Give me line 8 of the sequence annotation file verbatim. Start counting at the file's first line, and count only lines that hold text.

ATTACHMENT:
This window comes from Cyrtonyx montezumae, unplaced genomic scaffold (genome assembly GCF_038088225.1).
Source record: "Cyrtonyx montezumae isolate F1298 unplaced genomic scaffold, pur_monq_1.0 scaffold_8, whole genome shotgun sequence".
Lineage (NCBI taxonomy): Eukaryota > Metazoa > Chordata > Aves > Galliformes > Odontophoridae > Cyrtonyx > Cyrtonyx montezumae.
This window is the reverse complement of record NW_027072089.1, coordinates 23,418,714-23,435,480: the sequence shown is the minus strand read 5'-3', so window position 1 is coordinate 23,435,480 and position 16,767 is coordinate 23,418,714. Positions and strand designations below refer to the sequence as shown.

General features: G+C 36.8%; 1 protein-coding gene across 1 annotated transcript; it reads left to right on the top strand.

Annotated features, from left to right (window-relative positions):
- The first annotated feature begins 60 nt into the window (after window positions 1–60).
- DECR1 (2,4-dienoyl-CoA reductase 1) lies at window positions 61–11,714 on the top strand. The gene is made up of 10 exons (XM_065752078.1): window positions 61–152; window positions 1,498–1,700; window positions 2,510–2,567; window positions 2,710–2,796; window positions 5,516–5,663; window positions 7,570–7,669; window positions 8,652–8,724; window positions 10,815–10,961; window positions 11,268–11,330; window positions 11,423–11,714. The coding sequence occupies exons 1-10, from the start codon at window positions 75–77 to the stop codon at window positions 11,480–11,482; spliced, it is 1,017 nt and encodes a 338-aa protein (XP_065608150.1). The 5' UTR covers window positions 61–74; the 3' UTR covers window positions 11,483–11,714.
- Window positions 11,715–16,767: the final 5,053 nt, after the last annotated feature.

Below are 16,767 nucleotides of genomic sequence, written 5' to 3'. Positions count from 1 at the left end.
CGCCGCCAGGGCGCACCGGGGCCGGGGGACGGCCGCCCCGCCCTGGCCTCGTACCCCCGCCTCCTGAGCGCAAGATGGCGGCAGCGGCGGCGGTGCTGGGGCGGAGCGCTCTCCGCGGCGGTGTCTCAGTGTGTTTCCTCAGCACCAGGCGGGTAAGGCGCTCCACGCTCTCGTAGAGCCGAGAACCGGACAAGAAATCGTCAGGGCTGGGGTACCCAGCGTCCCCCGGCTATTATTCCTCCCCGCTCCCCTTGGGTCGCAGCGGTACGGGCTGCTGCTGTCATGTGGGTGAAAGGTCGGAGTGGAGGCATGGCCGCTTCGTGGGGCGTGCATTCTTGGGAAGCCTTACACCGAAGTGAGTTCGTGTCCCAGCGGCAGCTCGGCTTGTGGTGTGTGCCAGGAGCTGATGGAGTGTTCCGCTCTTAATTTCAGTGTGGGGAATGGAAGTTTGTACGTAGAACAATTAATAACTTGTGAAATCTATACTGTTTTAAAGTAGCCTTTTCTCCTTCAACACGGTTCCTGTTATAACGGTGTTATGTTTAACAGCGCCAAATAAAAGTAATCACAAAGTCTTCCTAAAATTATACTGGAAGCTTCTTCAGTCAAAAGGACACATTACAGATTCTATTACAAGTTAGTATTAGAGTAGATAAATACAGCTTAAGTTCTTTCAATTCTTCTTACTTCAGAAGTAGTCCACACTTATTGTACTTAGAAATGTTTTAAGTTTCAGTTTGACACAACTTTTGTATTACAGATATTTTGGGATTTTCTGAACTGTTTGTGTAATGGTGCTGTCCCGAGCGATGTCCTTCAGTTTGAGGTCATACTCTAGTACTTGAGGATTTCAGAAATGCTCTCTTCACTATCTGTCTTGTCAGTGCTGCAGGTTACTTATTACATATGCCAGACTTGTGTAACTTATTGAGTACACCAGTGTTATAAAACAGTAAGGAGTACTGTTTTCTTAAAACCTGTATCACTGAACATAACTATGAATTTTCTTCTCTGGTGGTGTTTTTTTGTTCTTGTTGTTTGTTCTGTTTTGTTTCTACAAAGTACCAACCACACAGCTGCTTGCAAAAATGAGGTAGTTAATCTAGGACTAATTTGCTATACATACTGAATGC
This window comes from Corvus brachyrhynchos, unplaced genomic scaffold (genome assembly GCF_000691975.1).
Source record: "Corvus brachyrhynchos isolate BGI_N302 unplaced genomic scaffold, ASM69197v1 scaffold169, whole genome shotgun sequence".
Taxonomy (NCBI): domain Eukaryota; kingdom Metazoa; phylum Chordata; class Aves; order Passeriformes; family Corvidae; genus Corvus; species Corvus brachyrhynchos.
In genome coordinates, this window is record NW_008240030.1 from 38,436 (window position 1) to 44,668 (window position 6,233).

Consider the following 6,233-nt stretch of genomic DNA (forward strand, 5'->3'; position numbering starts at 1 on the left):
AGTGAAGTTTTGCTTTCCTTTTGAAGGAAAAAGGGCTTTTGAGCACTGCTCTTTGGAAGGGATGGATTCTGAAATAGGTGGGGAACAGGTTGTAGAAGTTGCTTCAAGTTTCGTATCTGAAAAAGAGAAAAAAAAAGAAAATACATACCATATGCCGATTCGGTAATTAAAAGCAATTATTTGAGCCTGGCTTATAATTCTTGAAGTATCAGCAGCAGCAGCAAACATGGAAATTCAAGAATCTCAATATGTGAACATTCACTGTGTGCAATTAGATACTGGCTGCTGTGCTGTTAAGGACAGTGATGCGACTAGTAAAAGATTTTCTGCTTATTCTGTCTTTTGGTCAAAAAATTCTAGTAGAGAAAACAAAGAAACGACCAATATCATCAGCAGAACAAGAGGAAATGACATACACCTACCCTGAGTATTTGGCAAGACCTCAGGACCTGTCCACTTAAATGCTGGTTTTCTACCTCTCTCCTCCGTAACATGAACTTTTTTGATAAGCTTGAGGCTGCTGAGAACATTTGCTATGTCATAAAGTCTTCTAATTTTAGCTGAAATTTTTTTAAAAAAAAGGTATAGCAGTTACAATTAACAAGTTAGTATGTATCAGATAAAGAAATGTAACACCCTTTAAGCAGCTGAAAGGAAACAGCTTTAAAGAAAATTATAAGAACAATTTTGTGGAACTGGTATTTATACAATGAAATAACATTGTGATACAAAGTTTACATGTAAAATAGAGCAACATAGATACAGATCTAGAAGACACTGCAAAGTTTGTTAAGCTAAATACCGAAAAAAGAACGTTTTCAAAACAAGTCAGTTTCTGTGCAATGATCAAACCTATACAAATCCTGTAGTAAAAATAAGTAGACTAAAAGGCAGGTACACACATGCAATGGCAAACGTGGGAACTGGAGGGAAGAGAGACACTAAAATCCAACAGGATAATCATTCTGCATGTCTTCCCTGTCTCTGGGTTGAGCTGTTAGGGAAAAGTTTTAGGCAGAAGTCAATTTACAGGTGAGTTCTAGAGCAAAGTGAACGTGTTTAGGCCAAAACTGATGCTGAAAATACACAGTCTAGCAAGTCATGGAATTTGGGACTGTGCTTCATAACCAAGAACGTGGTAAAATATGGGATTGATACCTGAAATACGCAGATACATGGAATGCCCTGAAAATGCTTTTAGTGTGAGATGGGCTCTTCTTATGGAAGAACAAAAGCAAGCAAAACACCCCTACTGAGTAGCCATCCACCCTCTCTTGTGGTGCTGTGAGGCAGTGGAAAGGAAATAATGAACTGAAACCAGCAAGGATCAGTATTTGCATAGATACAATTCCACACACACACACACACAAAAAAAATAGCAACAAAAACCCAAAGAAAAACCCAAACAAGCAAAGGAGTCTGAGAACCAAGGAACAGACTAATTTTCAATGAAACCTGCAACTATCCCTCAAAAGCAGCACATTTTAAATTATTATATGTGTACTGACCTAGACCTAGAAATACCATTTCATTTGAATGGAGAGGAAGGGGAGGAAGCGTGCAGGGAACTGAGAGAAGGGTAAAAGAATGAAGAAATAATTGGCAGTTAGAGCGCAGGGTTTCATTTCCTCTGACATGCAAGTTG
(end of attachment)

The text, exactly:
- DECR1 (2,4-dienoyl-CoA reductase 1) lies at window positions 61–11,714 on the top strand. The gene is made up of 10 exons (XM_065752078.1): window positions 61–152; window positions 1,498–1,700; window positions 2,510–2,567; window positions 2,710–2,796; window positions 5,516–5,663; window positions 7,570–7,669; window positions 8,652–8,724; window positions 10,815–10,961; window positions 11,268–11,330; window positions 11,423–11,714. The coding sequence occupies exons 1-10, from the start codon at window positions 75–77 to the stop codon at window positions 11,480–11,482; spliced, it is 1,017 nt and encodes a 338-aa protein (XP_065608150.1). The 5' UTR covers window positions 61–74; the 3' UTR covers window positions 11,483–11,714.